By Disha Rawal
Smart Cities Mission was a hugely refreshing announcement for a lot of people, including me. It gave hope that the disorganised, heavily congested, alarmingly polluted and generally uninspiring cities we inhabit are going to get an intelligent and sleek makeover. More than two years down the line, the data tells a dismal story. Of the ?9,860 crore granted to 60 cities chosen for the ambitious Smart Cities Mission (SCM), only about 7% of the funds have been ploughed into projects so far, much to the chagrin of the Ministry of Housing & Urban Affairs.
Ahmedabad is leading the list, having used the maximum amount, i.e. ?80 crores out of the ?196 crore released to each chosen city, followed by Indore, Surat and Bhopal. Andaman and Nicobar, Ranchi and Aurangabad are trailing at the bottom of the list. Amid the high expectations pegged on the project, as a trigger to innovation and economic efficiency, these figures demand close attention.
How is this programme supposed to work?
The promise of ‘smartness’ lies in the processes. The ?196 crore grant is but an instalment of the total amount of ?500 crore that has to be allocated to each of the proposed smart cities by the Central government. What makes this grant system different is that it has to be channelised through a specialised company, instead of the existing tiers of bureaucracy. This is called a Special Purpose Vehicle (SPV), which will be an incorporated company headed by a government-appointed bureaucrat. The company will be owned jointly by the Centre, the state government and the urban local bodies. This is certainly a departure from the traditional, politically vulnerable channels of project implementation.
Why isn’t the mission delivering results?
Two of the top three polluted cities in India are on the smart cities list. Agra, another city on the list, is scrapping its premium bus services due to losses. Are these cities really becoming smarter? A Housing and Urban Affairs Ministry official recently admitted that the ministry is concerned with the speed of project implementation. The ministry further said that the impact of projects that are underway will be apparent, from mid next year- which means that the citizens will receive benefits after three years of the mission commencement.
The implication of this is that either the cities haven’t started projects, or projects aren’t being implemented. There are several reasons behind these delays. Firstly, government permission is needed for projects costing anything upwards ?50 crore. This puts the entire project back in the loop of government processes. Secondly, the lack of qualified staff with the SPVs is also a major hindrance.
The working of the new institution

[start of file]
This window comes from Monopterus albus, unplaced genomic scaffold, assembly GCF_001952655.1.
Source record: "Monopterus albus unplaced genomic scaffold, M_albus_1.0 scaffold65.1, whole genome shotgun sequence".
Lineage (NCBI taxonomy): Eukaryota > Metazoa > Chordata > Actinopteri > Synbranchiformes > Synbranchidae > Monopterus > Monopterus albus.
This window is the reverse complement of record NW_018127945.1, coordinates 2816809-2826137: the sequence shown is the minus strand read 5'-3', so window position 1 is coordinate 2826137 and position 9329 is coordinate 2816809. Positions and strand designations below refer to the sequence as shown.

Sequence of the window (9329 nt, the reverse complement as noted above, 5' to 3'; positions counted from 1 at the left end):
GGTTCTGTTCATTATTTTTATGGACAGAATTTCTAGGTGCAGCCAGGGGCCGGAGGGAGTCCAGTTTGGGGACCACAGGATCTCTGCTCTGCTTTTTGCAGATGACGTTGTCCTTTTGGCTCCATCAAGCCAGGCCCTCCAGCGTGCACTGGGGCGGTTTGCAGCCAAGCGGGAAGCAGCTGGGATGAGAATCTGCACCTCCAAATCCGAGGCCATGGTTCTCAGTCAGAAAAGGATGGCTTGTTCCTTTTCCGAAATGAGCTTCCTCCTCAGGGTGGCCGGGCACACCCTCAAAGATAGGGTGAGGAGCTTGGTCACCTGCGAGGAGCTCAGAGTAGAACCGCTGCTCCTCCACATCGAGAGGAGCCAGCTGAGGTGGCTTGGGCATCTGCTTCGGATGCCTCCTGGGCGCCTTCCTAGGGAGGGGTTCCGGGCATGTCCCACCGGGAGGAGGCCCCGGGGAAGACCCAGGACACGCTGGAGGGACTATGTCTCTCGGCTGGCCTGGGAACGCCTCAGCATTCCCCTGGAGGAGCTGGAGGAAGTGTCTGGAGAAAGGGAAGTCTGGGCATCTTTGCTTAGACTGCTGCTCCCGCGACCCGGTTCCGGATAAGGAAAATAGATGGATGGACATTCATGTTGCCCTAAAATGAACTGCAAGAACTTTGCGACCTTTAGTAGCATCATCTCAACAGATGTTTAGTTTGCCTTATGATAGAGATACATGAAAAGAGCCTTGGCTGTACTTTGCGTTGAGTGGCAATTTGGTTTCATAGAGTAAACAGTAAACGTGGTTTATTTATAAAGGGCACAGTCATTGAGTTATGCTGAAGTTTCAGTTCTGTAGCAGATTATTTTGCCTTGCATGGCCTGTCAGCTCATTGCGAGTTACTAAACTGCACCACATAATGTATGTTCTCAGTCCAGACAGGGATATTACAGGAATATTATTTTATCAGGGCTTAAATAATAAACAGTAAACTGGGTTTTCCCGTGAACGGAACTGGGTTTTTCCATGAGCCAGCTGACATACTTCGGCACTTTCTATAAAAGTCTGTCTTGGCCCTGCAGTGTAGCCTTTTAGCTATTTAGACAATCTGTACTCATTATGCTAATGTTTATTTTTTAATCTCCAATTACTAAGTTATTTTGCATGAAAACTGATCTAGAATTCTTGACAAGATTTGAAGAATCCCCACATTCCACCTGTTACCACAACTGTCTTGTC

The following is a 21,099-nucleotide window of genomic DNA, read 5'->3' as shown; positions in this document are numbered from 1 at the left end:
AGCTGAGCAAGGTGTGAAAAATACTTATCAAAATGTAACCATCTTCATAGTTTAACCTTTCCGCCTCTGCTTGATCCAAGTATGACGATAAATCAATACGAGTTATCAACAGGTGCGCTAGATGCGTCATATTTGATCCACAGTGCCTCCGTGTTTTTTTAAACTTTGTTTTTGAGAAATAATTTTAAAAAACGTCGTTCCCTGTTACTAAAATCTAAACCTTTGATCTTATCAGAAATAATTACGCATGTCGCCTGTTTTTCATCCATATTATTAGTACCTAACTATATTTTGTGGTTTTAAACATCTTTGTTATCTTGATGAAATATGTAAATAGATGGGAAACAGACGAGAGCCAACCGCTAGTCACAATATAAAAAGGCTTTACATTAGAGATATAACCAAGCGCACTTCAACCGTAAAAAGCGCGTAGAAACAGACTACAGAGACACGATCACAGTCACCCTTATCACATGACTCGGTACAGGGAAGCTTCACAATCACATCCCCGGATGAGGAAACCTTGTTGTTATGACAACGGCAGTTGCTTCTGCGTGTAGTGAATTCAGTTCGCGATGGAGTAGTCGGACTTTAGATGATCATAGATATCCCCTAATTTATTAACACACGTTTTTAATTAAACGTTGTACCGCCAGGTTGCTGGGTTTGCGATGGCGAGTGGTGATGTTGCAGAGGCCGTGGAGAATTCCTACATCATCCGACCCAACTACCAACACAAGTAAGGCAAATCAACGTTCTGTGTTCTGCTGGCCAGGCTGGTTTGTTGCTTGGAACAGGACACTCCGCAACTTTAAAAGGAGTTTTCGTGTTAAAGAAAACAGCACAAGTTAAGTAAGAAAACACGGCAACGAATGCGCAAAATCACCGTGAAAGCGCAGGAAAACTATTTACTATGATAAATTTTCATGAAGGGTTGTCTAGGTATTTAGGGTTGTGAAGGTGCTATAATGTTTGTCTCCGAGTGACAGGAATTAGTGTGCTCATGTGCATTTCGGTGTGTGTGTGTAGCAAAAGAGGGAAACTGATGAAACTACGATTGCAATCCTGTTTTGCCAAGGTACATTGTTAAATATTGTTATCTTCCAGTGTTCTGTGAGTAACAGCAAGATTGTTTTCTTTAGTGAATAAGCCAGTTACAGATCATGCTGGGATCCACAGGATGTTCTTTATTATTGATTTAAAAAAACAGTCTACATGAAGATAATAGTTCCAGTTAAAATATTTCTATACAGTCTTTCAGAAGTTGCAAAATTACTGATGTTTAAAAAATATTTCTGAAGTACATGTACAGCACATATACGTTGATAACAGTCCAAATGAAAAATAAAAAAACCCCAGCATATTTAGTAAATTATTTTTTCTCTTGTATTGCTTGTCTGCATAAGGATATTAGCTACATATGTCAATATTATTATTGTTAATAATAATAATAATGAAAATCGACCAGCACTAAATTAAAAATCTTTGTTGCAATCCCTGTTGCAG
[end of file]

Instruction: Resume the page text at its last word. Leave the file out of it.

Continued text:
According to Urban Development Department additional chief secretary Mahendra Jain, there exist “problems related to the delegation of powers”. This statement requires careful examination. The development of cities has been constitutionally entrusted to municipal bodies. The SCM essentially takes executive functions away from the municipalities and hands them over to SPVs. If the reason behind this is that these bodies suffer from a mismatch of funds and functionaries, then we ought to ponder over this issue and remedy it to make municipalities a viable channel of development. Already, local governance suffers from a major overlap of institutional agents of development.
Moreover, do the SPVs have an adequate incentive to work efficiently? While a municipality is aware that its work will be assessed in the next elections, the CEO of the SPV has a fixed tenure, and the companies are supposed to exit the project as soon as they cover their capital costs. The government acts as a promoter to these companies. What seems missing is a clear incentive system tied to actual progress.
Kicking plans into action
Media attention can serve to nudge authorities to act. Two cities of Gujarat, Ahmedabad and Surat have led project implementation. Gujarat, in the wake of the recent elections and being the Prime Minister’s home state, receives ample attention from all quarters of civil society.
Another factor which needs attention in this narrative is innovation. Innovation is spurred by interlinks between universities, companies and the government which is actively engaged with citizen bodies and their grievances. International coverage of ‘smart cities’ always evaluates the innovation quotient associated with the projects. Thus to have smart cities, we need a potent mix of commercial and technological intelligence. This has to be factored in the initial stages of project implementation.
Private companies are moved by the profit motive to deliver innovative, high-quality results. Companies like Intel and Microsoft have pioneered various urban development projects across the world. Closer home, the DLF- National Highways Authority of India partnership has given a turnaround to the city of Gurgaon by constructing a road and underpass network connecting its commercial and residential areas. Thus, a strong private presence right from the developmental stage may help lend professionalism and efficiency to Smart Cities Mission projects.
Featured Image Source: Pexels
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